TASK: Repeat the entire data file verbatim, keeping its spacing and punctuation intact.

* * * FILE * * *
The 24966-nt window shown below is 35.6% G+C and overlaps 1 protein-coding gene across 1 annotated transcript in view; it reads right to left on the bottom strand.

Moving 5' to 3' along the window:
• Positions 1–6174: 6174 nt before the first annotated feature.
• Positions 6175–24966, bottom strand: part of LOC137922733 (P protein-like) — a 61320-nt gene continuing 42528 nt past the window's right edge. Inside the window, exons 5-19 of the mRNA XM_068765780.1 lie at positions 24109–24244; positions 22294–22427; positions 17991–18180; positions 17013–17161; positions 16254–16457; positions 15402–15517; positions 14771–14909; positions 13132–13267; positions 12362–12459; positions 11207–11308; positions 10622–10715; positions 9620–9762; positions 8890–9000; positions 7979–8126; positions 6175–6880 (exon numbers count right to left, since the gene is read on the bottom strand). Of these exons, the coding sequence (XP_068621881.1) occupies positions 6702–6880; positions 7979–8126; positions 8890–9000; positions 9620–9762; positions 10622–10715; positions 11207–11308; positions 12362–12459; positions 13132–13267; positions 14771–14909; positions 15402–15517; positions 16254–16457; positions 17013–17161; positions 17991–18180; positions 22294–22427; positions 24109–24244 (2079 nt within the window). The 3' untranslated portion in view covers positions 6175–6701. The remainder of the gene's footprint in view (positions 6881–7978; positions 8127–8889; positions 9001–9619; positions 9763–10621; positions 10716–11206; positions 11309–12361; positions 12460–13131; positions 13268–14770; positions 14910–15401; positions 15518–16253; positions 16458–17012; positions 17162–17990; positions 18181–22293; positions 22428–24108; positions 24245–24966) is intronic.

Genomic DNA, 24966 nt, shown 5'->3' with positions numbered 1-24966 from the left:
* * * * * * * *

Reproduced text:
The 24966-nt window shown below is 35.6% G+C and overlaps 1 protein-coding gene across 1 annotated transcript in view; it reads right to left on the bottom strand.

Moving 5' to 3' along the window:
• Positions 1–6174: 6174 nt before the first annotated feature.
• Positions 6175–24966, bottom strand: part of LOC137922733 (P protein-like) — a 61320-nt gene continuing 42528 nt past the window's right edge. Inside the window, exons 5-19 of the mRNA XM_068765780.1 lie at positions 24109–24244; positions 22294–22427; positions 17991–18180; positions 17013–17161; positions 16254–16457; positions 15402–15517; positions 14771–14909; positions 13132–13267; positions 12362–12459; positions 11207–11308; positions 10622–10715; positions 9620–9762; positions 8890–9000; positions 7979–8126; positions 6175–6880 (exon numbers count right to left, since the gene is read on the bottom strand). Of these exons, the coding sequence (XP_068621881.1) occupies positions 6702–6880; positions 7979–8126; positions 8890–9000; positions 9620–9762; positions 10622–10715; positions 11207–11308; positions 12362–12459; positions 13132–13267; positions 14771–14909; positions 15402–15517; positions 16254–16457; positions 17013–17161; positions 17991–18180; positions 22294–22427; positions 24109–24244 (2079 nt within the window). The 3' untranslated portion in view covers positions 6175–6701. The remainder of the gene's footprint in view (positions 6881–7978; positions 8127–8889; positions 9001–9619; positions 9763–10621; positions 10716–11206; positions 11309–12361; positions 12460–13131; positions 13268–14770; positions 14910–15401; positions 15518–16253; positions 16458–17012; positions 17162–17990; positions 18181–22293; positions 22428–24108; positions 24245–24966) is intronic.

Genomic DNA, 24966 nt, shown 5'->3' with positions numbered 1-24966 from the left: